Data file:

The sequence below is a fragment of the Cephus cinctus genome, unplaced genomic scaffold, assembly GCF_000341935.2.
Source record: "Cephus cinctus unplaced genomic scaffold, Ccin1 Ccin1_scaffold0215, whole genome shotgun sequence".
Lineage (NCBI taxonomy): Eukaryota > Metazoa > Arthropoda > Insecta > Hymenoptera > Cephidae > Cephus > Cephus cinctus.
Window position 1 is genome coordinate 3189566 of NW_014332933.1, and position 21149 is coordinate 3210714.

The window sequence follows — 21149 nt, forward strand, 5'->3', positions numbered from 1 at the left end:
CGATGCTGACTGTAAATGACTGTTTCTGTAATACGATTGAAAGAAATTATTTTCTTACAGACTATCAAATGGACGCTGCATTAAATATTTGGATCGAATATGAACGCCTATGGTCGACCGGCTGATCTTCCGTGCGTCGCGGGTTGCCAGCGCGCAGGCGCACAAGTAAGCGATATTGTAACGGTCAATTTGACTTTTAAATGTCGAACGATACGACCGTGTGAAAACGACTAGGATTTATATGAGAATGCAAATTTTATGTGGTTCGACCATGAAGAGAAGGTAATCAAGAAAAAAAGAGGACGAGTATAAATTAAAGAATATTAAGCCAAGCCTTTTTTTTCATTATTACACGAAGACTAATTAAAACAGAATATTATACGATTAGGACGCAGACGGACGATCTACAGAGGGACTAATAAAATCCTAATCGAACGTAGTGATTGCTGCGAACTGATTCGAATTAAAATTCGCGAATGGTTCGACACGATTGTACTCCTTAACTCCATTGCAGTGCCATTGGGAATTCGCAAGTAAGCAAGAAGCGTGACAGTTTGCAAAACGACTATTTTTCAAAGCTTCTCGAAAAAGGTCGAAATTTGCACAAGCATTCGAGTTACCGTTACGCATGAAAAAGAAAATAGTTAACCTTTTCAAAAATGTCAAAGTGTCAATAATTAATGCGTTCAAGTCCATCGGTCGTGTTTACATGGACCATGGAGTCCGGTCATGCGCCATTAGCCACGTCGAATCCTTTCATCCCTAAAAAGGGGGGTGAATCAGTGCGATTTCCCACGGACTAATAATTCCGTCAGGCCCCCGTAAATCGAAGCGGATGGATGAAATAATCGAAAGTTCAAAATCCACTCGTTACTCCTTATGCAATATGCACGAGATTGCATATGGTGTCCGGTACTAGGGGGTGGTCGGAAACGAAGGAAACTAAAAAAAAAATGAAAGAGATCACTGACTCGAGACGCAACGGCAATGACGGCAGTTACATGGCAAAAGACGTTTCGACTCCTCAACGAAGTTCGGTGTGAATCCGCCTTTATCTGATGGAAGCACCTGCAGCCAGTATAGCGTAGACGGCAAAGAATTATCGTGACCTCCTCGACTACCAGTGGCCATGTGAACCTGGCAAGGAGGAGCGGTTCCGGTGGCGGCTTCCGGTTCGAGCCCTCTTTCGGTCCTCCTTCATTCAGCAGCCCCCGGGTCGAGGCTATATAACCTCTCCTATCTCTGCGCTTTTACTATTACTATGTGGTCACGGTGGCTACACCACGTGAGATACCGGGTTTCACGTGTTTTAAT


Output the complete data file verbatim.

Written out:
The sequence below is a fragment of the Cephus cinctus genome, unplaced genomic scaffold, assembly GCF_000341935.2.
Source record: "Cephus cinctus unplaced genomic scaffold, Ccin1 Ccin1_scaffold0215, whole genome shotgun sequence".
Lineage (NCBI taxonomy): Eukaryota > Metazoa > Arthropoda > Insecta > Hymenoptera > Cephidae > Cephus > Cephus cinctus.
Window position 1 is genome coordinate 3189566 of NW_014332933.1, and position 21149 is coordinate 3210714.

The window sequence follows — 21149 nt, forward strand, 5'->3', positions numbered from 1 at the left end:
CGATGCTGACTGTAAATGACTGTTTCTGTAATACGATTGAAAGAAATTATTTTCTTACAGACTATCAAATGGACGCTGCATTAAATATTTGGATCGAATATGAACGCCTATGGTCGACCGGCTGATCTTCCGTGCGTCGCGGGTTGCCAGCGCGCAGGCGCACAAGTAAGCGATATTGTAACGGTCAATTTGACTTTTAAATGTCGAACGATACGACCGTGTGAAAACGACTAGGATTTATATGAGAATGCAAATTTTATGTGGTTCGACCATGAAGAGAAGGTAATCAAGAAAAAAAGAGGACGAGTATAAATTAAAGAATATTAAGCCAAGCCTTTTTTTTCATTATTACACGAAGACTAATTAAAACAGAATATTATACGATTAGGACGCAGACGGACGATCTACAGAGGGACTAATAAAATCCTAATCGAACGTAGTGATTGCTGCGAACTGATTCGAATTAAAATTCGCGAATGGTTCGACACGATTGTACTCCTTAACTCCATTGCAGTGCCATTGGGAATTCGCAAGTAAGCAAGAAGCGTGACAGTTTGCAAAACGACTATTTTTCAAAGCTTCTCGAAAAAGGTCGAAATTTGCACAAGCATTCGAGTTACCGTTACGCATGAAAAAGAAAATAGTTAACCTTTTCAAAAATGTCAAAGTGTCAATAATTAATGCGTTCAAGTCCATCGGTCGTGTTTACATGGACCATGGAGTCCGGTCATGCGCCATTAGCCACGTCGAATCCTTTCATCCCTAAAAAGGGGGGTGAATCAGTGCGATTTCCCACGGACTAATAATTCCGTCAGGCCCCCGTAAATCGAAGCGGATGGATGAAATAATCGAAAGTTCAAAATCCACTCGTTACTCCTTATGCAATATGCACGAGATTGCATATGGTGTCCGGTACTAGGGGGTGGTCGGAAACGAAGGAAACTAAAAAAAAAATGAAAGAGATCACTGACTCGAGACGCAACGGCAATGACGGCAGTTACATGGCAAAAGACGTTTCGACTCCTCAACGAAGTTCGGTGTGAATCCGCCTTTATCTGATGGAAGCACCTGCAGCCAGTATAGCGTAGACGGCAAAGAATTATCGTGACCTCCTCGACTACCAGTGGCCATGTGAACCTGGCAAGGAGGAGCGGTTCCGGTGGCGGCTTCCGGTTCGAGCCCTCTTTCGGTCCTCCTTCATTCAGCAGCCCCCGGGTCGAGGCTATATAACCTCTCCTATCTCTGCGCTTTTACTATTACTATGTGGTCACGGTGGCTACACCACGTGAGATACCGGGTTTCACGTGTTTTAAT